Be a wise guy.  Next time someone asks you whether your commercial lending institution may have exposure to a lawsuit or a counterclaim based on Indiana’s Lender Liability Act, you can explain to them that the ILLA does not really articulate any theories of liability.  Rather, the ILLA limits breach of contract actions to the terms of the loan that are memorialized.  Again, this is not to say that there is no “lender liability” in Indiana.  The generic term “lender liability” is proper when referring to the many possible claims of wrongdoing that exist.  In short, lenders can be exposed to liability, but they shouldn’t be held liable in Indiana for any alleged violations of loan terms unless such terms (promises or duties) are in writing, signed by all parties. 

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Part of my practice includes defending banks in lawsuits. If you need assistance with a similar matter, please call me at 317-639-6151 or email me at john.waller@woodenlawyers.com. Also, don’t forget that you can follow me on Twitter @JohnDWaller or on LinkedIn, or you can subscribe to posts via RSS or email as noted on my home page.


Indiana Sheriff's Sale Update

The COVID-related impact upon Indiana sheriff's sales has had a few layers:

    1.    The first involved Governor Holcomb's moratorium on residential foreclosure activity. Click here for more on that subject. That ended July 31, 2020, and some sheriff’s sales occurred in August. For example, after cancelling its monthly sales from March through July, the Marion County (Indianapolis) civil sheriff held a sale on August 21st. Click here for more information on Marion County sales.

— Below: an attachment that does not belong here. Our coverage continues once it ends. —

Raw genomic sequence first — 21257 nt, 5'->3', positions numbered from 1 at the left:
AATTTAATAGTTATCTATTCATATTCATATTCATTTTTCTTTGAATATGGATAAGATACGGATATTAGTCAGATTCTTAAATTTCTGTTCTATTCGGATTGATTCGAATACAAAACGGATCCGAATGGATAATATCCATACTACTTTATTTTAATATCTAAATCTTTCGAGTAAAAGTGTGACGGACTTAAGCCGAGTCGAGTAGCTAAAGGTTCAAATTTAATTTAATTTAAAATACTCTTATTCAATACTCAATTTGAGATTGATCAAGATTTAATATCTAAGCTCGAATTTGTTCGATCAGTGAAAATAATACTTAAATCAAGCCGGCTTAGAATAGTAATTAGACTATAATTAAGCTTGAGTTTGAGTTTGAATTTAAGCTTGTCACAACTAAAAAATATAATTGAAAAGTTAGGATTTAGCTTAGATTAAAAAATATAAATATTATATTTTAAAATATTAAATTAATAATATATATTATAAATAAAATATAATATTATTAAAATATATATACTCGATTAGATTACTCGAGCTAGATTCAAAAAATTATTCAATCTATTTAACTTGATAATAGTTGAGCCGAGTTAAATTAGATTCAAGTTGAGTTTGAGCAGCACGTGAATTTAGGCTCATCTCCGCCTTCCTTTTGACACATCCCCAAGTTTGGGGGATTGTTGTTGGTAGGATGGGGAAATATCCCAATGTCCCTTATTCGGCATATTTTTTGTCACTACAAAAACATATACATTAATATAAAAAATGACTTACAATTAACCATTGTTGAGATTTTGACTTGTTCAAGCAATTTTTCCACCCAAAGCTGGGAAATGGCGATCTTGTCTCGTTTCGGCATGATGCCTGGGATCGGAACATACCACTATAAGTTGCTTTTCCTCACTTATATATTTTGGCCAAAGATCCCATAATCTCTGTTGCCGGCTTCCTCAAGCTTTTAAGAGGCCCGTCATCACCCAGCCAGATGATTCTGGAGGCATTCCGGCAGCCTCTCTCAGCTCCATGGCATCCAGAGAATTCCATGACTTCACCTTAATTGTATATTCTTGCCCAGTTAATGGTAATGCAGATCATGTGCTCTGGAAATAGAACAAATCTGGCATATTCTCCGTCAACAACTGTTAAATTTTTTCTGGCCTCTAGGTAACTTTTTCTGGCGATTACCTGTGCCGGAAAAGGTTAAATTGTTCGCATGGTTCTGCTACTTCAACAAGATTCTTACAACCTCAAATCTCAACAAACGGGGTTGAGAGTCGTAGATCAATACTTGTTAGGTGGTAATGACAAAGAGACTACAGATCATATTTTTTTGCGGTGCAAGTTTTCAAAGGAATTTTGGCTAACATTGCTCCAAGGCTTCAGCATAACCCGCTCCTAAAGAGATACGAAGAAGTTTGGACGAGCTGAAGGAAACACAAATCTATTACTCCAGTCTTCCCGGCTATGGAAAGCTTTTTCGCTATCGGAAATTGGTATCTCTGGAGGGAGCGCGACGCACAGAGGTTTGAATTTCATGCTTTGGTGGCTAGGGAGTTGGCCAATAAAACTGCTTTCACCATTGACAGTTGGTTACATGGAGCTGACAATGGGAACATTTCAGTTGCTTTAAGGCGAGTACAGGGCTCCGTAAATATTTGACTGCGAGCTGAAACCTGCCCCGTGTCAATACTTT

2.    The second layer surrounded the federal mandate. Despite the expiration of the state suspension, there still is a moratorium on sales of (and, in fact, foreclosure actions involving) FHA-insured mortgages. This freeze extends to year-end. Click here for a press release and here for my 4/6/20 post about the CARES Act.

    3.    The third is that neither the federal nor the state orders impacted commercial (business) foreclosures or sales. Nevertheless, it does not appear that any commercial foreclosure sales occurred this Spring or early Summer. I could be wrong, but as a practical matter, my understanding is that sheriff’s sales simply stopped, even for commercial real estate.

    4.    The fourth and more subtle layer of COVID's impact upon Indiana sheriff’s sales relates, not to economic relief, but to safety and social distancing. (This might explain why no commercial sales happened.) As I’ve written here previously: local rules, customs, and practices control county sheriff’s sales. Thus, there is a certain degree of latitude that each county has, or is taking, with respect to whether to proceed with sales during the pandemic. A quick survey of the websites of SRI and Lieberman, two private companies that hold sheriff’s sales for select counties, shows that several sheriff’s offices in Indiana still are not having sales, despite the termination of the state and federal moratoria. My understanding is that these continued delays are based upon public health reasons and/or a county sheriff's interpretation of local social distincing guidelines.  

The upshot is to contact the county sheriff’s office, either by phone or via the internet, to determine exactly what’s going on with your particular case as the COVID situation continues to unfold.

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I represent parties in connection with foreclosure cases and sheriff’s sales. If you need assistance with a similar matter, please call me at 317-639-6151 or email me at john.waller@woodenlawyers.com. Also, don’t forget that you can follow me on Twitter @JohnDWaller or on LinkedIn, or you can subscribe to posts via RSS or email as noted on my home page.